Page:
Similarly to Rev. Dr. Warnock, Rev. Dr. Jeremiah A. Wright Jr. represents one of the pastors who have come to be recognized within the Black prophetic tradition — which explains Warnock’s calling him “a preacher and a prophet” in Loeffler’s clip. Wright’s sermon, “Confusing God and Government” from which the “God Damn America” clip is drawn, exemplifies this tradition in that it highlights a need for the nation to repent, addresses the many injustices committed by the United States government, and highlights God as an unchanging God of justice. Rev. Dr. Warnock enacts similar work in the short clip Loeffler tweeted concerning his remarks on America’s need to repent “for its worship of whiteness.”
It is important to note that prophets, biblically and historically, have never been popular, with some even being killed for their beliefs — such as Jesus and the Rev. Dr. Martin Luther King Jr. A commitment to truth telling often requires that one challenge the systems of power and oppression in a way that can make people uncomfortable and defensive: few people desire to face the ways in which they are complicit in oppression, or to face the fact that freedom, liberation, and justice will require their giving up power.
An awareness of the history and reputation of the Abyssinian Baptist Church illuminates the actions of the church in 1995 in relation to the prophetic Black church tradition. Rev. Calvin Butts, the pastor at the time, is quoted as saying: “It is in our tradition to welcome all who are visionaries, revolutionaries and who seek the liberation of all people.” It is also worth noting that the Abyssinian Baptist Church reshapes the theology of Dietrich Bonhoeffer in relation to the Black prophetic tradition. Thus, the need to address injustices and a commitment to liberation demonstrates a commitment to the Black prophetic tradition but also Black theology.
The Black prophetic tradition often works alongside Black theology which has been associated with the late Dr. James Cone, of whom Rev. Dr. Warnock was a student. Like the Black prophetic tradition, Black theology is centered in liberation and poses the question of who Jesus is “to the oppressed Black person.” For Cone, God is on the side of the oppressed, and Jesus is “the Oppressed One” who identifies with the oppressed. Additionally, to be associated with the oppressed is to become Black. It is important to note that for Cone, theology is also political. In his book A Black Theology of Liberation, Cone writes, “Theology by contrast cannot be separated from the community which it represents,” going on to discuss Black theology as “the theological expression of a people deprived of social and political power.” In discussing Jesus, the political and social implications of Black theology are also present: “The appearance of Jesus as the black Christ also means that black revolution is God’s kingdom becoming a reality in America.” Thus, an understanding of God and Jesus in relation to the oppressed leads to a commitment to change the material circumstances of people. It represents a theology rooted in the needs of the body in addition to the soul, and one that requires works or deeds that develop out of one’s faith.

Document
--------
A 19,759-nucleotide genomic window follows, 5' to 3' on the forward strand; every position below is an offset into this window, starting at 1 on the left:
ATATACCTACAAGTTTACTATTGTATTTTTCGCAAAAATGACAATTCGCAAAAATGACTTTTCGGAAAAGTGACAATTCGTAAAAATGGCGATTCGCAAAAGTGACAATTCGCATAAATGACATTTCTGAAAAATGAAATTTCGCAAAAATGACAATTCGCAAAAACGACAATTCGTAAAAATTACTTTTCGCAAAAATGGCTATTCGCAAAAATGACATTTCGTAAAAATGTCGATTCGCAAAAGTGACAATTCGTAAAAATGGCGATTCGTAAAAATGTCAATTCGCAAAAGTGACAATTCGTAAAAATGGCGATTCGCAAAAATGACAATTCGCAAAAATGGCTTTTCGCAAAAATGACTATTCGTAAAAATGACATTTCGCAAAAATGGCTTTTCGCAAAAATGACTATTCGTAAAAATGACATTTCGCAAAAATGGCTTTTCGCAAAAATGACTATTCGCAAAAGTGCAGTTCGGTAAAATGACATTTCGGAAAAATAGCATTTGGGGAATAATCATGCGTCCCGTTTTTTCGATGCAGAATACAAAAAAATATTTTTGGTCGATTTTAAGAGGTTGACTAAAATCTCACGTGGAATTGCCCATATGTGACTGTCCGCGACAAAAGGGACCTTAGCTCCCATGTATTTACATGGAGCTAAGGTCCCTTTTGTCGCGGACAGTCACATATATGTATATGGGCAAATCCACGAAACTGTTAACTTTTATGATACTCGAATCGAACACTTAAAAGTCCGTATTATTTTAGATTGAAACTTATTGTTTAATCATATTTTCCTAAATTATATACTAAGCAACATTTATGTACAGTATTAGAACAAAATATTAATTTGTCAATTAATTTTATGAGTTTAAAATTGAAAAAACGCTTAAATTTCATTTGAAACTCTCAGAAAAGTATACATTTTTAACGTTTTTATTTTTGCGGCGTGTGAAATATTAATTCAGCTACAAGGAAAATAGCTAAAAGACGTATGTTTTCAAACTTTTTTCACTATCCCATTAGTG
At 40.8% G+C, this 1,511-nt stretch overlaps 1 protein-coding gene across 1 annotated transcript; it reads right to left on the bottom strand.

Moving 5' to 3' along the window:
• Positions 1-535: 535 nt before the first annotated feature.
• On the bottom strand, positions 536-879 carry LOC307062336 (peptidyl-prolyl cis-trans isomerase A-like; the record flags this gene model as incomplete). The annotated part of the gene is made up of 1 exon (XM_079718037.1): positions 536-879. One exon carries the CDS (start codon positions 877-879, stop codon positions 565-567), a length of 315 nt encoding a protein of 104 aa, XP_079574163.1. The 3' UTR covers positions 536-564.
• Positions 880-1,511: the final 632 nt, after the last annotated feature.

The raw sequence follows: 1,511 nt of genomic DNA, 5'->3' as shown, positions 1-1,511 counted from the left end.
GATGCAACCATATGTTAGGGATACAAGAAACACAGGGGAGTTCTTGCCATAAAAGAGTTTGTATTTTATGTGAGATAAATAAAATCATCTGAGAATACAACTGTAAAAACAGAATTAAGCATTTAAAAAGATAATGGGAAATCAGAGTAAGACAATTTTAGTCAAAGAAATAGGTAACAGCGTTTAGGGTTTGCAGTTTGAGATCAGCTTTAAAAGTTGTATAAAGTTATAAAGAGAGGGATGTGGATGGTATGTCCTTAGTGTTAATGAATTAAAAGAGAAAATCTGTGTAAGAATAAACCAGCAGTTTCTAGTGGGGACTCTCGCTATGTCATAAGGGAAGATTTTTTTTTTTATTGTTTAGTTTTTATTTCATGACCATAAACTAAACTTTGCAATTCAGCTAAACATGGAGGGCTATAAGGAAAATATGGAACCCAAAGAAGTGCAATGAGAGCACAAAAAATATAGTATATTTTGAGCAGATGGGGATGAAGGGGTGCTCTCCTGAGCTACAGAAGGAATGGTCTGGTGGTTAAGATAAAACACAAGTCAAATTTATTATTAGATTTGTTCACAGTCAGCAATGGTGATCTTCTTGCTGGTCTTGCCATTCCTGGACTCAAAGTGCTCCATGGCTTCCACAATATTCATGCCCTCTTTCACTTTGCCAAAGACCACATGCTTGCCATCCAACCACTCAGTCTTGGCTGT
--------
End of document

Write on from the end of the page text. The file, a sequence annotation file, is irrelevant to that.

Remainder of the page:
Ultimately, to truly understand the attacks against Rev. Dr. Warnock, one must situate him within the Black prophetic tradition and Black theology. His ministry and statements don’t contradict Loeffler’s statement that “We are ALL God’s children” but rather highlight the needs of those of God’s children who are oppressed, marginalized, and suffering. His work parallels the Movement for Black Lives in its emphasizing the ways Black people are disproportionately impacted by policing practices and many other policies. Out of his commitment to both the Black prophetic tradition and Black theology, Rev. Dr. Warnock calls out systems, institutions, and ideologies — such as the police, whiteness, and even the Trump administration — as sources of injustice and sometimes idolatry, and he calls people to repent of the ways they have worked to oppress and marginalize others. Furthermore, Rev. Dr. Warnock highlights a God who sides with the oppressed and a lynched Jesus who understands the suffering of those in the Black community and other oppressed communities nationally and globally. Rev. Dr. Warnock exemplifies a theology that developed within Black churches throughout history in the face of racism and white supremacy and expresses a need for a God and theology that leads to freedom, liberation, and justice. ♦
Deirdre “Jonese” Austin is a Master of Divinity student at Candler School of Theology. Her research interests include the Black Church and the intersections of religion, race, politics, and social justice, and you can learn more about her at DeirdreJoneseAustin.com.
Editors note: Jonese Austin serves as a ministerial intern at Ebenezer Baptist Church in Atlanta, GA, where Rev. Dr. Warnock serves as senior pastor. Canopy Forum does not endorse political candidates or causes, but aims to be a forum for scholarly discourse on issues at the intersection of law and religion.
Austin, Deirdre Jonese. “When Campaign Attacks Become Theological.” November 23, 2020. https://canopyforum.org/2020/11/23/when-campaign-attacks-become-theological/